The film’s power comes in part through the establishment of the setting: the foggy dock, the rowdy interior of the tavern, and the Girl’s spartan bedroom upstairs, with gulls coming and going on the roof outside the window. Colorful minor characters cluster around the main couple, but they have novital part to play in the drama. The story is compelling largely because of the two leads, especially Betty Compson as the Girl, caught between despair and a reluctant yielding to hope as the kindly Stoker seems to offer her love and relative respectability. Compson had been in films since the mid-1910s, and by the time she retired had made over 200 films. If you’ve seen one of her other films, it’s probably Hitchcock’s Mr. and Mrs. Smith. She played many second female leads in unmemorable films. Yet here von Sternberg guided her to one of the great performances of the silent era. Bancroft is also excellent, though he has the decency not to upstage his co-star. Get out your handkerchiefs for the ending.
In addition to the Bergstrom documentary, there’s a parallel one with Tag Gallagher narrating. Both around 35 minutes long. As a survey of von Sternberg’s silent career, Bergstrom’s is better. Gallagher covers some of the same ground, but he also briefly analyzes the visual style of the films, which might be useful for teachers in preparing a class to watch any of the three films. The Swedish TV documentary also lasts about 35 minutes and covers von Sternberg’s entire career; as is so often the case, the host does not ask the right questions. Despite his reputation for being “difficult” as a director, von Sternberg comes across as quietly charming and modest. The booklet contains program notes by Geoffrey O’Brien, Anton Kaes, and Luc Sante, as well as Hecht’s original short story and information on the musical tracks.
Now if only someone would bring out Thunderbolt on DVD. When I was a newly minted Ph.D. graduate, I taught a survey history course that included Thunderbolt as my example of early sound. Not exactly typical, but Eisenstein and Pudovkin surely would have loved its sound counterpoint, with an offscreen prison jazz group striking up a tune at unexpected moments during the second half.
[Added August 24: Robert Israel has written an informative account of composing the accompaniment for The Docks of New York; it’s posted on Nitrateville.  Thanks to Evan Davis for the link.]
Where Roxie Hart got her start
A reporter sets up a dramatic photo of Roxie in Chicago
Last month the folks at Flicker Alley released a restoration of the 1927 film Chicago . It’s the story of Roxie Hart, more familiar from the 1942 Ginger Rogers version, Roxie Hart, and the 2002 musical Chicago. It was signed by director Frank Urson, although tradition has it that Cecil B. De Mille, credited as producer, really directed. The explanation given is that he felt it would hurt his new-found reputation as an upright maker of biblical epics reacently earned with King of Kings (1926). 
There’s no decisive proof that De Mille did actually direct Chicago, but film historian Robert S. Birchard musters the evidence in his note “Who Directed Chicago?” in the accompanying booklet.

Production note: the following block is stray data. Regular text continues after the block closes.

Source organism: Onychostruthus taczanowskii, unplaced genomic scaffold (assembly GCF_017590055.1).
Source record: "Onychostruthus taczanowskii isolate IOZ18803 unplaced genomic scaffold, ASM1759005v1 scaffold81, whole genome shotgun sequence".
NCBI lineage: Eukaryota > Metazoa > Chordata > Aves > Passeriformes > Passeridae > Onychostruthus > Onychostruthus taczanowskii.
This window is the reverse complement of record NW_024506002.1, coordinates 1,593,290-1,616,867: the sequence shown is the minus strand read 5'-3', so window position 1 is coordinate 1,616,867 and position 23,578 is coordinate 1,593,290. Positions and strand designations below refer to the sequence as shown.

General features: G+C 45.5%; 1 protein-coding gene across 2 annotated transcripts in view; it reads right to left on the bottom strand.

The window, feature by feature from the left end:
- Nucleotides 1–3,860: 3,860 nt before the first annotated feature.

Chicago is no masterpiece, but it boasts a n entertaining plot and is certainly a polished film, showing off the classical Hollywood style in its mature, late 1920s phase. The continuity is expert, complete with point-of-view shots, short/reverse shot, cutaways. The three-point lighting system is everywhere, giving characters a little glowing outline that at once makes dark figures stand out against dark backgrounds and creates an aura of glamor for the ladies (even in a prison scene.)
The film also contains a technique that Hollywood filmmakers were getting quite good at: significant motifs. There’s a player piano in Roxie’s apartment that comes briefly into the plot numerous times. There are the garters with little bells attached that economically convey first to us and later to Roxie’s husband that she’s having an affair. There are mirrors and watches and, above all ,newspapers.
Given that Underworld and this film were both made in 1927 and set in Chicago, it would be interesting to show them on a double feature. They would probably surprise those people who still consider silent films crude and jerky. Von Sternberg’s film shows how brilliantly and beautifully a story could be told just before sound came in. Chicago, though no masterpiece, would show how good even an ordinary film could be.
The restoration was made from a well-preserved nitrate print in De Mille’s own collection, and it looks great. Most of the extras, both on the second disc and in the booklet, deal with the criminal case on which the various versions are based. It’s an interesting tale, since Maurine Watkins, who wrote the original 1926 play of the same name, started out as a journalist who sensationalized real-life murder cases in order to further her own career. Her treatment of money-grubbing, opportunistic reporters in effect satirizes herself. She kept secret her life as a journalist, but she was unable to duplicate her success as a playwright and ended up a minor scriptwriter in Hollywood.
Other supplements cover flappers and the 1920s jazz age, but there is little on the film itself.
The Docks of New York